Should we talk symptoms?
I often get asked this question by doctors who are considering coaching with me.
More often than not they sheepishly ask this question as CLEARLY they are not comfortable NOT talking symptoms but feel that if they are a true, “Vitalistic” or “Straight” or “Subluxation based” chiropractor they should not talk symptoms.
Or they are religious zealots telling me how it is not “Real chiropractic” if you talk about symptoms!
Regardless, if we sheepishly ask that question or act like a religious zealot and to cram it down peoples' throats, we are all “Buck-toothed, inbred chiropractors”. Whether we consider ourselves one of the above types of chiropractors, a technique freak, or a philosophy freak, we all seem to think that everyone else either sees things the way we do or are TOTALLY wrong!
Here is my opinion when it comes to speaking with patients about their symptoms.
I guess I should start off by saying: for several years, I did talk about symptoms in relationship to the subluxation and nervous system. Then, for 3 years, I would not talk about symptoms. I told my patients “If you are here for any other reason than connecting with spirit at a higher level, you are in the wrong office!”
Here's another way to look at that: if you were rushing into the ER on the brink of death, how would you feel if the doctor started out by asking you “Would you like to connect with spirit at a higher level?” After thinking through that, I then started talking about symptoms with patients again.
I had a really funny experience when I was speaking in New Zealand. The speaker right before me was the legend Reggie Gold. Reggie was going on about how we should NEVER talk with our patients about any of their symptoms. That is just not what we do!
I was there at one time in my practice. The idea makes perfect sense. “I would not talk with you about what drugs to take, how to cut your hair, do your nails, or tune your guitar. All I do is address subluxations and not your symptoms.” Great rap, makes sense from a very limited point of view and has some great indignant and righteous teeth to it!
I was sitting in the audience listening to (at that time) a living legend, I was dripping sweat. You see, I was just about to go on stage and do my hour lecture on just how to talk with your patients about their symptoms, how to connect their symptoms to the nervous system from a vitalistic perspective, and why it is so critical to know how to speak with our patients about their symptoms when my dear friend Angus Pyke elbowed me in the ribs and whispers in my ear, “Mate, I would hate to be you right now!”
I think the real question is not “Should we talk about symptoms?" It is, “How should we talk about symptoms?" How do we put symptoms in context from our world view and through the lens of vitalism?
I think it is very harmful for our profession to NOT to talk about symptoms and I believe the pendulum swing from never talking about symptoms to only talking about symptoms and relieving their symptoms with no context of the subluxation and vitalism is a huge mistake and very harmful.
Let me ask you this question: If your patient is getting healthier, does it make sense that- in time - they should feel better, too? Yes, I get it can feel worse before it feels better and I get retracing or reactivation. I am just asking us to get out of our dogma for just a moment and answer this question. In most cases, if someone is actually getting healthier shouldn’t they eventually feel better? I believe most of us would say yes.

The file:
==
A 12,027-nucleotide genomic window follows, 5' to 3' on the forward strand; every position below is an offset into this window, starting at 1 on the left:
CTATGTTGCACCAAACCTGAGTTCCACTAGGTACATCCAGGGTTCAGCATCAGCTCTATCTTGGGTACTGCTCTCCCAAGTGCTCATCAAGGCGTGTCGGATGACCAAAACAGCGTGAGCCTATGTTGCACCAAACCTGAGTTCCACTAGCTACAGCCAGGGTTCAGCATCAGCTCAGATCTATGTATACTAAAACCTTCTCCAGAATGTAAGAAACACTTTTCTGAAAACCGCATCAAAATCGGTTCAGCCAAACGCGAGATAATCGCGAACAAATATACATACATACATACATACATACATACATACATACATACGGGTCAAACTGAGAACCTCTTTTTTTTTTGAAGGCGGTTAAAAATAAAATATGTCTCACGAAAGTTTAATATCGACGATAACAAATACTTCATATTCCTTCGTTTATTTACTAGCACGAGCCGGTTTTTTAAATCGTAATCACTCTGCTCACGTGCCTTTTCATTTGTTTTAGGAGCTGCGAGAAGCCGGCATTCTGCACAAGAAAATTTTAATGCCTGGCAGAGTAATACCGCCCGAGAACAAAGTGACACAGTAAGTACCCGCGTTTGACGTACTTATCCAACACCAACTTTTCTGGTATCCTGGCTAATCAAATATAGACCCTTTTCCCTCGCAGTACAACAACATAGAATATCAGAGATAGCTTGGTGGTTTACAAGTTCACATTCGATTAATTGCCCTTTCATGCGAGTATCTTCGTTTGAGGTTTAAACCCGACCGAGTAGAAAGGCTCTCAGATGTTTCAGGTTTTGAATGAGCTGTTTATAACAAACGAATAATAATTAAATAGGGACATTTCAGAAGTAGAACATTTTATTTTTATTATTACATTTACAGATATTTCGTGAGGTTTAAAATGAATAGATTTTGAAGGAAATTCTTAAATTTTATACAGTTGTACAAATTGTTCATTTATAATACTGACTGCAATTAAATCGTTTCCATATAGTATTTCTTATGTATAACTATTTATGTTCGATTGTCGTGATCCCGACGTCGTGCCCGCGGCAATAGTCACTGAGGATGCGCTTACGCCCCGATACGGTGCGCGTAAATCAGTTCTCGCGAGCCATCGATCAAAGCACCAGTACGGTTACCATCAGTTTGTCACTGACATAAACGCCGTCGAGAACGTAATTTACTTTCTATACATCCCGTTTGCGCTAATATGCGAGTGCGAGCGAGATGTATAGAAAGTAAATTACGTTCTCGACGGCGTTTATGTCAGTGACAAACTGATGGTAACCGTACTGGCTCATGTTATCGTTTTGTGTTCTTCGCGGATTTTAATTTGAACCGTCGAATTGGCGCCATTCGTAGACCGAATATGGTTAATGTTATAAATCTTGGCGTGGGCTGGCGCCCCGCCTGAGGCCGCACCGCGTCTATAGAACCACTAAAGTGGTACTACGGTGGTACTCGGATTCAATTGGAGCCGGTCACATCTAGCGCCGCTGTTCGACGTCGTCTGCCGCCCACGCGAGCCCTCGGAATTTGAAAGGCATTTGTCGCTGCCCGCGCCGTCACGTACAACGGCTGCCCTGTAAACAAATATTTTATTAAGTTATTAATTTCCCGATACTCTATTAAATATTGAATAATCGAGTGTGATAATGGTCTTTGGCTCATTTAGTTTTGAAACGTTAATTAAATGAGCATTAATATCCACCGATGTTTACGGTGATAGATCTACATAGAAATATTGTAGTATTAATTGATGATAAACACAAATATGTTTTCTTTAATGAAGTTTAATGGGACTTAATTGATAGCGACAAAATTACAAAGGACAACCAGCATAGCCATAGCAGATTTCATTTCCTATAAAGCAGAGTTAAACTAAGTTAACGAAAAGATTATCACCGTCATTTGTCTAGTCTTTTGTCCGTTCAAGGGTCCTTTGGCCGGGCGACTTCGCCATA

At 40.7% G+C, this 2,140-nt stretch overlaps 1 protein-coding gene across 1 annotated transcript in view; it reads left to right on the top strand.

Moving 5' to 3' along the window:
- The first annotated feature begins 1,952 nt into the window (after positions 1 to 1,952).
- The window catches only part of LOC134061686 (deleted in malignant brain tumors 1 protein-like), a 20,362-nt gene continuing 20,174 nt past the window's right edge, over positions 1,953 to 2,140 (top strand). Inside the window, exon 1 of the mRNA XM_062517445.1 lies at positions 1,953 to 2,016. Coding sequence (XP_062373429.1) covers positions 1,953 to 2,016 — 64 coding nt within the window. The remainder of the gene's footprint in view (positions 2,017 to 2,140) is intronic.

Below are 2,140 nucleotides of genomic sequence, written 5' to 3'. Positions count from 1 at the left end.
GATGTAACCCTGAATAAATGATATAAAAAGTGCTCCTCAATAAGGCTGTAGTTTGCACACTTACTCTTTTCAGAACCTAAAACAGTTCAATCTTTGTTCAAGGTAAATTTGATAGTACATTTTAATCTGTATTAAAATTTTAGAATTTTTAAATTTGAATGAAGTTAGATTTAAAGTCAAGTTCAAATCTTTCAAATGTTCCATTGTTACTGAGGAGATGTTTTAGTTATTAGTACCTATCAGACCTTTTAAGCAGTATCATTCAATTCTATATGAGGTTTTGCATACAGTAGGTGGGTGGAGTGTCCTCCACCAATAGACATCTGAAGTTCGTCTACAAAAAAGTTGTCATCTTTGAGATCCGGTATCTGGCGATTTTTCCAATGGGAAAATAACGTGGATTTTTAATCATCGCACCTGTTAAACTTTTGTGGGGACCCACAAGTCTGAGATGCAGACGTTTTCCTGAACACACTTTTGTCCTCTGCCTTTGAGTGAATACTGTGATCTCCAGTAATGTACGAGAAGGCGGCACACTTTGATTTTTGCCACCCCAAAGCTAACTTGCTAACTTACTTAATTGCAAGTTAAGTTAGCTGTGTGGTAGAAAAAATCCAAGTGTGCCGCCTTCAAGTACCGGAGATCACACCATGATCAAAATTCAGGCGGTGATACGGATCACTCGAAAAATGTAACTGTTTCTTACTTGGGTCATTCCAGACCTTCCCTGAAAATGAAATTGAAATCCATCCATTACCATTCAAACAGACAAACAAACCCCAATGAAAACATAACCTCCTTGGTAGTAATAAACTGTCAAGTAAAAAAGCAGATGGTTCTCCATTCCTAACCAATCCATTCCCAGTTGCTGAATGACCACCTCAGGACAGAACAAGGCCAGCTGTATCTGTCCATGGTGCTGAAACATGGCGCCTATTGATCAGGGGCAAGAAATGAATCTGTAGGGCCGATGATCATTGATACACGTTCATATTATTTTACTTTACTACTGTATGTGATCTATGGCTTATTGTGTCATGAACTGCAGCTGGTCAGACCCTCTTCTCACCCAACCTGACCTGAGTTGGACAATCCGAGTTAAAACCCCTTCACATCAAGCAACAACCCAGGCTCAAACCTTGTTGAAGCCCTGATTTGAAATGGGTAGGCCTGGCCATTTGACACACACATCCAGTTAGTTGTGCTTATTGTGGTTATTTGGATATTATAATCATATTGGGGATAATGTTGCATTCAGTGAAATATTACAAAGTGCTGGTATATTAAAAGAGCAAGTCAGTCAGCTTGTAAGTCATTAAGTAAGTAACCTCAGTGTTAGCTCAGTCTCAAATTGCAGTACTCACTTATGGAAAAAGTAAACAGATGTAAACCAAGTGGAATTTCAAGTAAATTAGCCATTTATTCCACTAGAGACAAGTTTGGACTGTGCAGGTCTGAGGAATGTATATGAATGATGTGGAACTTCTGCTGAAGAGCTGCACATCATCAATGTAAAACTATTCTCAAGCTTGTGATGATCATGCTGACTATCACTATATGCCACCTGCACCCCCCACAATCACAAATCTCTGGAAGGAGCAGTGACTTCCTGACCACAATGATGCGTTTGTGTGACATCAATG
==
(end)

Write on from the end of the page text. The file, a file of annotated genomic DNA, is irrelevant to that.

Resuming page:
The problem is that so many doctors that do talk symptoms use it as THE indicator of their patient’s health.
If you are feeling better, then you must be better. You must be healthy. Nothing could be further from the truth! Just ask uncle Joe: never sick a day in his life, goes to the doctor, does all the tests and exams, leaves with a clean bill of health and on the way home, dies of a heart attack.
Did the heart go from 100% healthy to dead in an hour? I don’t think so! People can go from feeling a lot of pain to little to no pain because of adrenalin or endorphins. Fall in love, go shopping and buy something, break up with your lover, these can all dramatically effect symptoms.
So using symptoms as THE indicator as to whether our patient is getting healthier or not is not a good idea.
But I believe it should be AN indicator. I want to have tons of reliable OBJECTIVE tests as well as a very detailed outcome assessment questionnaire that not only looks at how they may feel different over time but also how their quality of life is changing over time. But yes I also want to hear from them how they are feeling. I think it is a critical indicator that too many of us either will not talk about or if we do that is nearly all we talk about.
Along those lines one of my favorite lines relating to symptoms goes like this. Patient walks in and says, “My RD (real doctor) said nothing is wrong with me.” And I say, “So it is all in your head? I am so sorry that your doctor misinformed you like that. What they meant to say was I am sorry I am so arrogant as to believe that there is nothing wrong with you and everything is in your head. The truth is my limited tests do not show me where the real problem is. And since I cannot be wrong. It must be you!”
Thanks for getting this far, doc! I hope that this content was helpful and interesting to you. Shoot me a message and let's talk about it some more. I'm always happy to hear from another member of the profession who is ready to better connect with their community and grow their practice!